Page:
Weight Watchers revamped its program having a plan that shifts the focus from weight loss because the ultimate goal.
The new program, called “Beyond the Scale” is in response to both changing science about nutrition and consumer sentiments, says Gary Foster, Weight Watchers’ Chief Scientific Officer. “The approach we take to think about it is the fact that we once had a very narrow focus on weight, and now weight is one of things we concentrate on but it is not the only thing,” he says. “The consumer sentiment is, ‘I still want to lose weight but I’m thinking about in a more holistic way.”
The rollout from the new program had some bumps, with some customers?taking to Twitter to complain that the app, which is popular with Weight Watchers members, wasn’t working. Some users also reported that their daily “points”-a figure Dieters allots users that, if followed, is made to assist with weight loss-changed without greatly public explanation. Indeed, what exactly for several foods have changed, with a brand new points program called SmartPoints.
TIME asked Foster to explain the changes-and the reasoning behind them.
The brand has always taken complicated nutrition information and used an algorithm to turn that food into one simple number. Previously, the algorithm was based in part on broad categories including calories, protein, fat and carbohydrates. Now, Dieters is applying a new formula that appears at the kind of fat inside a given food, for example, with saturated fat pointed more heavily. Lean protein, too, has fewer points that other meats. And while the old formula lumped sugar in with carbohydrates, they’re now calculated separately.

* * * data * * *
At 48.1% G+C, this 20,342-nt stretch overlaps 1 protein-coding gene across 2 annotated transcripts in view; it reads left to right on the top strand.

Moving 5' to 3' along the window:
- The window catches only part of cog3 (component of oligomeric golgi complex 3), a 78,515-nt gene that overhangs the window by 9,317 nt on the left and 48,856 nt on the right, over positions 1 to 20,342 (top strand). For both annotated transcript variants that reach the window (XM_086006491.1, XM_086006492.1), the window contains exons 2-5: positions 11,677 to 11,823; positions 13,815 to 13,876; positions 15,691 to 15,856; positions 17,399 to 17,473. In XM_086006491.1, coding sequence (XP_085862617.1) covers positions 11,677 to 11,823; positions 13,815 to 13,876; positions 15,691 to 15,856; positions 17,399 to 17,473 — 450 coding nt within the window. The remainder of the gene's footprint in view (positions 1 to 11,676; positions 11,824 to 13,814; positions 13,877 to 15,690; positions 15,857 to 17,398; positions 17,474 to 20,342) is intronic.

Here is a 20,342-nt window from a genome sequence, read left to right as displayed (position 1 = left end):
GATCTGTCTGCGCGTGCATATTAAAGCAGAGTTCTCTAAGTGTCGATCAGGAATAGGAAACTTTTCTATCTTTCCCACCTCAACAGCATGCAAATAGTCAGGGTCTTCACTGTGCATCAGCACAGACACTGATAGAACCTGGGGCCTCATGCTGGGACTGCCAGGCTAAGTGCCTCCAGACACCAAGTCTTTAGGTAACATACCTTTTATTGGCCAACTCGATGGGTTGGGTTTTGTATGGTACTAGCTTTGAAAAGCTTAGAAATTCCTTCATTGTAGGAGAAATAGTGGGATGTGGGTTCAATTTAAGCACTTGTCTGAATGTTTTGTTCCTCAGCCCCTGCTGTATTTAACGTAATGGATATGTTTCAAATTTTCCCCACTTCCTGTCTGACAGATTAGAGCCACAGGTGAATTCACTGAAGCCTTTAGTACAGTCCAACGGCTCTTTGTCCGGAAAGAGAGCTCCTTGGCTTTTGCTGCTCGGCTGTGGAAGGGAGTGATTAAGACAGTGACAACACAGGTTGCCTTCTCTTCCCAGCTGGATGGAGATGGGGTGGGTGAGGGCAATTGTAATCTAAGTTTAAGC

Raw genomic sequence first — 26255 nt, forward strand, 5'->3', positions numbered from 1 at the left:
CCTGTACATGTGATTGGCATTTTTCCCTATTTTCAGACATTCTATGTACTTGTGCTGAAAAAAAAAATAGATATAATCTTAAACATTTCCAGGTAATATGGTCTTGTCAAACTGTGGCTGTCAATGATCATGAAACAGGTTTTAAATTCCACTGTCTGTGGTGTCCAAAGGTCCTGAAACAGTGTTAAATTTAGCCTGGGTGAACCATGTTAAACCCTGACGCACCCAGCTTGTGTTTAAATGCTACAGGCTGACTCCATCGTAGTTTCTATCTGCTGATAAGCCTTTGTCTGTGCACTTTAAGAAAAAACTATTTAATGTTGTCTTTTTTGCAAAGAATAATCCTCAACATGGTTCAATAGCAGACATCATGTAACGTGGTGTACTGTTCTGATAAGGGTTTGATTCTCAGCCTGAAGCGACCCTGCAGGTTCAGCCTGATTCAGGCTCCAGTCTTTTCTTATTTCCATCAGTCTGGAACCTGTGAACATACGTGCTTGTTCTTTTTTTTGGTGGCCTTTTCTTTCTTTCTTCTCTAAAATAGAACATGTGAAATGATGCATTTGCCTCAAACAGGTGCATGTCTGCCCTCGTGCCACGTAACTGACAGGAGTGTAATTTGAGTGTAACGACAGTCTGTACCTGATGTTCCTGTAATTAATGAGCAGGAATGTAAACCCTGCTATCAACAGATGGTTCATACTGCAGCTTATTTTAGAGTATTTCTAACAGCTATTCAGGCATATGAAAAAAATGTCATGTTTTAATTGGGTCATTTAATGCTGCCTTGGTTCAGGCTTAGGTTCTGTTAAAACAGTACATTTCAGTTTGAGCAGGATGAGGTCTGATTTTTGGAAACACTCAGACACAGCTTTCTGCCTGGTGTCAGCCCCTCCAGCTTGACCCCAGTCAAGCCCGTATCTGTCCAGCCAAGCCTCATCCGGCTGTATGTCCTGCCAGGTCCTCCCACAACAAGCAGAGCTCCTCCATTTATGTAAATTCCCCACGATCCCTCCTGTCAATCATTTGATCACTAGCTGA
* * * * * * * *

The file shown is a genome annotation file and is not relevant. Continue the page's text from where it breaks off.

Roughly 40 to 50% from the foods in the system remain relatively the same points-wise, as the rest goes up or down. Fruits and vegetables get zero points.
Dieters customers could also notice that their own personal daily and weekly allotments have changed. That is because of another formula tweak based on a new method to calculate a person’s resting metabolic rate. “The old formula was more based on folks that weren’t overweight, and the new formula is more accurate for those who are overweight,” says Foster.
Members may notice changes for their weekly points, that is a cache of extra points that can be used if an individual thinks they will exceed their daily points. Previously, everyone got 49 extra points per week, regardless of their resting metabolism. Now, the weekly allotment is specific to individuals’ metabolic rates, and ranges from 14 to 42 points, says Foster.
“In yesteryear, we framed exercise as something which was nice to complete. It had not been necessarily a core a part of our program,” says Foster. Under the old system, every exercise point translated into extra food points. Now, users have both a consumption goal, along with a physical activity goal. (If members desire to use their activity points as food points, they can go into the program and change their settings.)
Weight Watchers can also be encouraging members to do non-food related stuff that make them feel great. This will be a greater facet of Weight Watcher meetings.
This article originally appeared on Time.com.